Splash lubrication

Splash lubrication is a rudimentary form of lubrication found in early engines.[1] Such engines could be external combustion engines (such as stationary steam engines), or internal combustion engines (such as petrol, diesel or paraffin engines).[2]

An early Sabb engine that would have used splash lubrication.
The centre con-rod has a spade for splash lubrication.


An engine that uses splash lubrication requires neither oil pump nor oil filter. Splash lubrication is an antique system whereby scoops on the big-ends of the connecting rods dip into the oil sump and splash the lubricant upwards towards the cylinders, creating an oil mist which settles into droplets. The oil droplets then pass through drillings to the bearings and thereby lubricate the moving parts.[3] Provided that the bearing is a ball bearing or a roller bearing, splash lubrication would usually be sufficient; however, plain bearings typically need a pressure feed to maintain the oil film, loss of which leads to overheating and seizure.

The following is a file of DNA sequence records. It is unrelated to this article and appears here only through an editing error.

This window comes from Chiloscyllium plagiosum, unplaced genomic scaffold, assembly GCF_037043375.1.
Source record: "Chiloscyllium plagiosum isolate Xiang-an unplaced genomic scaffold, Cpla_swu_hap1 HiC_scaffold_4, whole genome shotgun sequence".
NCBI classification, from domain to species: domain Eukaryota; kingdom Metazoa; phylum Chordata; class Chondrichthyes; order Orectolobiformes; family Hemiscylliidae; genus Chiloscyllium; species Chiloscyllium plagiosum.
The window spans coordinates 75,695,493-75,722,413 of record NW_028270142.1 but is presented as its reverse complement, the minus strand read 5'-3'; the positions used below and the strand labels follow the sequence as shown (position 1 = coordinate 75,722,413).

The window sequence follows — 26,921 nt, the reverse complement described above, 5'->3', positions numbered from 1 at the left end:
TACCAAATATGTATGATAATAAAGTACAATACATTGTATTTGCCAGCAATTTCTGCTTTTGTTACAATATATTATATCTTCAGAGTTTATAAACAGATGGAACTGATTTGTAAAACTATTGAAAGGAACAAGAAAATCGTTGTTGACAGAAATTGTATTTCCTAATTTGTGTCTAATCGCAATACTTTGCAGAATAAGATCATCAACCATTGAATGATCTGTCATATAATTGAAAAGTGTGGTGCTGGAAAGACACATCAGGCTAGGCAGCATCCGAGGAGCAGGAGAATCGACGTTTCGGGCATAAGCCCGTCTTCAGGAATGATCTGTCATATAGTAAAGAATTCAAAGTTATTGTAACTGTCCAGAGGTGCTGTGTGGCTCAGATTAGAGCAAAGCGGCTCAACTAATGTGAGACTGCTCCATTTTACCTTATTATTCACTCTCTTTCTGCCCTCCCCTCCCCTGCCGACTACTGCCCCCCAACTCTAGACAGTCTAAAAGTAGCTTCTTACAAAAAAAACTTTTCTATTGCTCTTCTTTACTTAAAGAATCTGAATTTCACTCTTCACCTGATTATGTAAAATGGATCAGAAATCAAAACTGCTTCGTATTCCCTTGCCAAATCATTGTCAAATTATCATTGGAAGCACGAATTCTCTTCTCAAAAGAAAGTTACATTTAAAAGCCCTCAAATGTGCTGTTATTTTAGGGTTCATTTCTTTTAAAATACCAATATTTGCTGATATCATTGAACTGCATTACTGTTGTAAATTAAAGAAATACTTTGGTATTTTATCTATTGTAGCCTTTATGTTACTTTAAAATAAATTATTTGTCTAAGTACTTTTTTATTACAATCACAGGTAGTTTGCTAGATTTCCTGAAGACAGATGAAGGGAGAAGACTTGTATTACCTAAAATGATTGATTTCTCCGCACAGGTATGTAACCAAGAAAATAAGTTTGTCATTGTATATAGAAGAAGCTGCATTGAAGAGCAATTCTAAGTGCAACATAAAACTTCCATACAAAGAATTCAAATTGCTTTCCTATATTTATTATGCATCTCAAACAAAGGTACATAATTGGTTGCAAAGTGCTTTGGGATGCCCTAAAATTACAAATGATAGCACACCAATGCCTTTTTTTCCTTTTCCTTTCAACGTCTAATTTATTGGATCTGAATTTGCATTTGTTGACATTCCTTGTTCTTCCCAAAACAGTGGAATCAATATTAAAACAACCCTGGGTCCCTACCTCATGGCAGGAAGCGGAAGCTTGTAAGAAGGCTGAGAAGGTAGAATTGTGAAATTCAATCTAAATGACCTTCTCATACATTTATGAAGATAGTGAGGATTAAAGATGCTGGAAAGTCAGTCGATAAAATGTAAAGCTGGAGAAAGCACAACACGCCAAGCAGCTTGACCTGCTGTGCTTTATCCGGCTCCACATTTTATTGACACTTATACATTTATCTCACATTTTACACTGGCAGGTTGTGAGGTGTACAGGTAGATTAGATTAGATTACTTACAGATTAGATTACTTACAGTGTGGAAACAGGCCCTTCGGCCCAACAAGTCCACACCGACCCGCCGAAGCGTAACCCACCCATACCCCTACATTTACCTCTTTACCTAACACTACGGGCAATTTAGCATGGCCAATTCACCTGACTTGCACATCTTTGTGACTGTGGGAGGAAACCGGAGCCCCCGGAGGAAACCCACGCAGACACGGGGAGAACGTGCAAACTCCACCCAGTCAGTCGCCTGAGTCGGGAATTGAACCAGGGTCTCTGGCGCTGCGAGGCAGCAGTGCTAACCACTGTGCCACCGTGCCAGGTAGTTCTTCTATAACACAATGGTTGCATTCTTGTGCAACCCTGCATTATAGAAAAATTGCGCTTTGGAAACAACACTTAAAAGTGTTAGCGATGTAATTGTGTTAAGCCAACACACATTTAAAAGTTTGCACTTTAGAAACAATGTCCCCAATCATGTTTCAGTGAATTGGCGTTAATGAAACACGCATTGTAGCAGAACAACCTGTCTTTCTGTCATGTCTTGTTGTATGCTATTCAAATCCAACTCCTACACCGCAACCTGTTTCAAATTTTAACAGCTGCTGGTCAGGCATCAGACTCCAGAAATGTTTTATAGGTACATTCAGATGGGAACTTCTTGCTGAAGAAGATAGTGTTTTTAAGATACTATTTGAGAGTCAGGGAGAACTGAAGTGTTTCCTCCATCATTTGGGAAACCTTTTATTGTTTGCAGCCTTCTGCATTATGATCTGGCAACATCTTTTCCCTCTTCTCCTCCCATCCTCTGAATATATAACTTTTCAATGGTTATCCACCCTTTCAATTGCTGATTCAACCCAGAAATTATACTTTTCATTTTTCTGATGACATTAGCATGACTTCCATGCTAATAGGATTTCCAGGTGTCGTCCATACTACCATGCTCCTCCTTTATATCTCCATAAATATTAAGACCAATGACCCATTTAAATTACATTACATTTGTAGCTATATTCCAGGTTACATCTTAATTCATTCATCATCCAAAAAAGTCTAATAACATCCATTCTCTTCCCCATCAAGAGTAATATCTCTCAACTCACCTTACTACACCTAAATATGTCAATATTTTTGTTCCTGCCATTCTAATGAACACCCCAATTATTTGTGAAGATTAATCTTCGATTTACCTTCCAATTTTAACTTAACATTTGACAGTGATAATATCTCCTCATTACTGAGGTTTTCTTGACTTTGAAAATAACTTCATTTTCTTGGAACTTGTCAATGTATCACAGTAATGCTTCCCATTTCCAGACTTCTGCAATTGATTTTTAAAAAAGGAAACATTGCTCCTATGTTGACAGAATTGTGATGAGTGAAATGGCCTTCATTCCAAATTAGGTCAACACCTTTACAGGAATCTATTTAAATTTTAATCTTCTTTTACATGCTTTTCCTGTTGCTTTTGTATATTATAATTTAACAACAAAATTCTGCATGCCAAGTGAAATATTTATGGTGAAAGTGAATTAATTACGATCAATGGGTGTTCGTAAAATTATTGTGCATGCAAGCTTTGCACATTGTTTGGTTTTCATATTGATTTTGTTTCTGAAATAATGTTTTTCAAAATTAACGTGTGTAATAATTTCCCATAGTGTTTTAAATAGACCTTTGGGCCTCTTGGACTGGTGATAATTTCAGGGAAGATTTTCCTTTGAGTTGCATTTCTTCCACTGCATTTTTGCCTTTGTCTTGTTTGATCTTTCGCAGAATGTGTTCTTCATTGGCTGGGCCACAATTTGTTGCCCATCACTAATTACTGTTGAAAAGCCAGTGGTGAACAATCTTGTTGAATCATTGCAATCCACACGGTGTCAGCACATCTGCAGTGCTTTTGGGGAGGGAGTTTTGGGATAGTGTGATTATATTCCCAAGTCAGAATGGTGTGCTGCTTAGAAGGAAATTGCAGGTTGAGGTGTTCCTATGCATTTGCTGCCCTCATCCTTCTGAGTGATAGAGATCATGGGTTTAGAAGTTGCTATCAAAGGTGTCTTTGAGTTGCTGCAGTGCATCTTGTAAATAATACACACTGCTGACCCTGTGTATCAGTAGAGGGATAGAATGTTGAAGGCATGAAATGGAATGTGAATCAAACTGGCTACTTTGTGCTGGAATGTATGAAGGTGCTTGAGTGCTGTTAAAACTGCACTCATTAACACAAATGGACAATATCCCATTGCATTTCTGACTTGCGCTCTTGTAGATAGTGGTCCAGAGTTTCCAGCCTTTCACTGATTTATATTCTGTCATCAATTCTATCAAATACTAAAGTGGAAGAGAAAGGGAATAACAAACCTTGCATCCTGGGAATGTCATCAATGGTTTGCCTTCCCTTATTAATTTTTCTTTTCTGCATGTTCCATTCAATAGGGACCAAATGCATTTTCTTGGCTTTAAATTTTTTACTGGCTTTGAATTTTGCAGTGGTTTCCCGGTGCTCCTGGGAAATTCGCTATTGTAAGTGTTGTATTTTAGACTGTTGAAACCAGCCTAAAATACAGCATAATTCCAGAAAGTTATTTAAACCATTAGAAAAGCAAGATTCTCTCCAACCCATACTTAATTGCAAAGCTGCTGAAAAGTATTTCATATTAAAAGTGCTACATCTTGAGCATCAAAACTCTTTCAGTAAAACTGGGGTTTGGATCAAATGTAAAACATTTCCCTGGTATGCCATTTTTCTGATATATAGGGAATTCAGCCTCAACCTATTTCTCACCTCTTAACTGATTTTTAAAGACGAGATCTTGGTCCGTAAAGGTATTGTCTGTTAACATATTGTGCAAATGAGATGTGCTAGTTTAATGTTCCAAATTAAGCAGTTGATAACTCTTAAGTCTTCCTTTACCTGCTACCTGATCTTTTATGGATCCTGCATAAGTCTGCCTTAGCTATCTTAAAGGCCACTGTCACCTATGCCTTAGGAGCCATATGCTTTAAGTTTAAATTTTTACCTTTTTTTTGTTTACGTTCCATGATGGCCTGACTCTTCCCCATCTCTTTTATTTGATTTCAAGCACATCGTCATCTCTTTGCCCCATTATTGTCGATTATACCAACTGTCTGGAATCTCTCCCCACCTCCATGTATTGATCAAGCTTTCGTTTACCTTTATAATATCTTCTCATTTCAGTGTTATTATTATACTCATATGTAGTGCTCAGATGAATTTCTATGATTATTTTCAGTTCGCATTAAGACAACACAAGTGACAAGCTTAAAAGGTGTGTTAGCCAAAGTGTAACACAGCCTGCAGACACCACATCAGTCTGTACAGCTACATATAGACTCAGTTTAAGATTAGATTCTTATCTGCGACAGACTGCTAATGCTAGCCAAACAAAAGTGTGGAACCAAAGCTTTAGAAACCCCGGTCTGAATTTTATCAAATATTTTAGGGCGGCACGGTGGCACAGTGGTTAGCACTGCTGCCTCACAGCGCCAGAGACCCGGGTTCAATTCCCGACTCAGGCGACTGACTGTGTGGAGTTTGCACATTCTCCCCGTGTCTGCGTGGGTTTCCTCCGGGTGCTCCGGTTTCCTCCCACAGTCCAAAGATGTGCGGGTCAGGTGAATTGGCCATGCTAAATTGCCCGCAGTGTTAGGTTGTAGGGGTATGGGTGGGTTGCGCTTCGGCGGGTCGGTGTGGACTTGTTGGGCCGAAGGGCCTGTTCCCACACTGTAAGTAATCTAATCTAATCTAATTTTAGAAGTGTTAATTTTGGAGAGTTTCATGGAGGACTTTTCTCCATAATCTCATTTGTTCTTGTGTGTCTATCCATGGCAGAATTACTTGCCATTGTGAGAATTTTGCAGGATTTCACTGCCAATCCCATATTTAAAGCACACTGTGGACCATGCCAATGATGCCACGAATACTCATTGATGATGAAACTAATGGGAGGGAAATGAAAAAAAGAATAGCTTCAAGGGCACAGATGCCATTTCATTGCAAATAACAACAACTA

The splash lubrication system has simplicity, reliability, and cheapness within its virtues.[4] However, splash lubrication can work only on very low-revving engines, as otherwise the sump oil would become a frothy mousse. The Norwegian firm, Sabb Motor, produced a number of small marine diesel engines, mostly single-cylinder or twin-cylinder units, that used splash lubrication.

Modern use of splash lubricationEdit

Splash lubrication is still used in modern engines and mechanisms,[5][6] such as:


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